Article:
Argos' Kuale: 'Let me lead this defence'

Argo linebacker/defensive end Ejiro Kuale listens to instruction from a coach during a recent...

Argo linebacker/defensive end Ejiro Kuale listens to instruction from a coach during a recent workout at the team’s practice field in Mississauga, Ont. (MARK O’NEILL/QMI Agency)

BILL LANKHOF, QMI Agency

, Last Updated: 10:46 PM ET

TORONTO - Ejiro Kuale has done everything for the Toronto Argonauts short of taking out the garbage and turning out the office lights.

The Argonauts recruited him after he was cut by the Kansas City Chiefs last year and turned him into a combination rush end on defence and a blocking fullback on offence. In his spare time he was a demon on special teams.

“I did it because last year was my first year, and even though I turned pro in 2006, it was like I was a rookie all over again. You do whatever you can to make the team and whatever the team needs. Now I’m asking them to let me do what got me a scholarship; what got me to the pros, let me lead this defence.”

With middle linebacker Jason Pottinger injured, he is getting the chance to prove himself, splitting reps in practice at the position with Anthony Cannon and Tristan Black.

“I love the position. I was born and bred to play this position,” Kuale said, Tuesday, as Toronto prepares for Friday’s game in Winnipeg. “I love contact. When I hit someone I’m doing it so that you remember me. Being linebacker you’re the quarterback of the defence. I’m calling the plays, I’m making the checks, I lead the huddle, the guys are looking up to me. I don’t want to play any position but linebacker. That isn’t to say, as a team player, I couldn’t help the offence. But I was born to kill and I was bred to get to the ball.”

Not short on confidence, he is 6-foot-2 and 230 pounds, with a physique that has yet to buddy up to anything resembling a fat molecule. That is matched with an iron will that has made him a survivor in the business of professional football.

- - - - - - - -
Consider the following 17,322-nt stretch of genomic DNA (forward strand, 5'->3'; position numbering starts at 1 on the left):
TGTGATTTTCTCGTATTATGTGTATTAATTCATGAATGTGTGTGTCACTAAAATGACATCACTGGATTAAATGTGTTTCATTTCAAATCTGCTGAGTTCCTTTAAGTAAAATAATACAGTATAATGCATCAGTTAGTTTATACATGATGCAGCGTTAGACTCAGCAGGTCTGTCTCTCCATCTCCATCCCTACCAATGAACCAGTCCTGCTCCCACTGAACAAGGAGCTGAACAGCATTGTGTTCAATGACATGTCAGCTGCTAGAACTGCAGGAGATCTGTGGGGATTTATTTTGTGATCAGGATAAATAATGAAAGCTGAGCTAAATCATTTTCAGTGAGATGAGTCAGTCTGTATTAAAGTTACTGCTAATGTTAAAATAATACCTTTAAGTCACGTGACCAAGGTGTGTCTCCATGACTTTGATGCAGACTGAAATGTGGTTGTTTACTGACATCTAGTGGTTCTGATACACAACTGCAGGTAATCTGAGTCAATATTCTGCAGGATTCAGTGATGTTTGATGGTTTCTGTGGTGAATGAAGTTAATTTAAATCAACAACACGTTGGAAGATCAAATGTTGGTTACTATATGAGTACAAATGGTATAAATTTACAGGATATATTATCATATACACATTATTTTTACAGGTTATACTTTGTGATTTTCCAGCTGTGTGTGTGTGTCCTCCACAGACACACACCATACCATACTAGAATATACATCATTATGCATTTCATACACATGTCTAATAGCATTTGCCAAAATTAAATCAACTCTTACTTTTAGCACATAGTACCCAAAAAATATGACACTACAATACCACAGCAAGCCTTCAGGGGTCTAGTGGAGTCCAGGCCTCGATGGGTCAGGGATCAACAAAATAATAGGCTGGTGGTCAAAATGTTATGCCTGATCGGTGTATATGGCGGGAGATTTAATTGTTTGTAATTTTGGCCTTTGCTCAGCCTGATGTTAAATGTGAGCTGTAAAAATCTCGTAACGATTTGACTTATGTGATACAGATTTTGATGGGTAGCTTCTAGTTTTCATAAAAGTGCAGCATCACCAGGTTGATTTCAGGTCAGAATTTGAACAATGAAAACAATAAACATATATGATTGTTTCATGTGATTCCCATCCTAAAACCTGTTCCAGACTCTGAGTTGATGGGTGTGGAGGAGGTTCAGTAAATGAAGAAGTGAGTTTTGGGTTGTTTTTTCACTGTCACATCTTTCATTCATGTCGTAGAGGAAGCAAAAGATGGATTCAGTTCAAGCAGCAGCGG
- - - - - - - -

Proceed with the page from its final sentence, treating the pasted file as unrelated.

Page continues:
It can be a harsh, unforgiving business, as evidenced by Pottinger who watched practice with his left leg wrapped from knee to ankle, his season potentially done.

Players come and go, there is little room for sentiment, and one man’s tears are matched by another’s joy and anticipation. A dream dies. A dream is reborn.

Kuale went to head coach Jim Barker in the off-season asking to go back to linebacker. “My thought was we should give him a shot,” said Barker, “... to give him an opportunity was well within the realm of what a player can ask for. He’s growing. Is he ready to play all the time? I don‘t know. There’s so many things that go on at the linebacker position — so much of it is experience and that’s what EJ is working on.”

From high school, to LSU and the NFL, Kuale has always had to fight for experience, for survival, and his place in this game.

“I grew up in Florida. Even when I was eight years old the competition was intense. So just because you weren’t a starter didn’t mean you weren’t a good player. There were just so many guys with talent. In high school I didn’t start until my senior year, it was that hard. When I went to college I had to fight my way through. So, I learned to become a team player.

“You can’t be selfish ... in the NFL, college, even back to Pop Warner I learned that the more things you can do for a team the longer you can be here.”

He has been cut, demoted and like Pottinger, he has felt the alienation that comes with being injured.

“You learn very quickly that the world doesn’t revolve around me,” said Kuale, “I’m expendable. They can find some guy younger, or someone who can do exactly what I do. It’s pro football, you got to realize I’m just a grain of salt in a big bowl. The important thing is just to be part of the team.”

So he’ll continue to play kamikaze kid on special teams and he’d be happy to knock heads with blitzing linemen as a fullback. But at heart he will always be a linebacker.

“I grew up playing linebacker, I played there in college, I played there in the NFL. There isn’t any reason for me to play anywhere else.”


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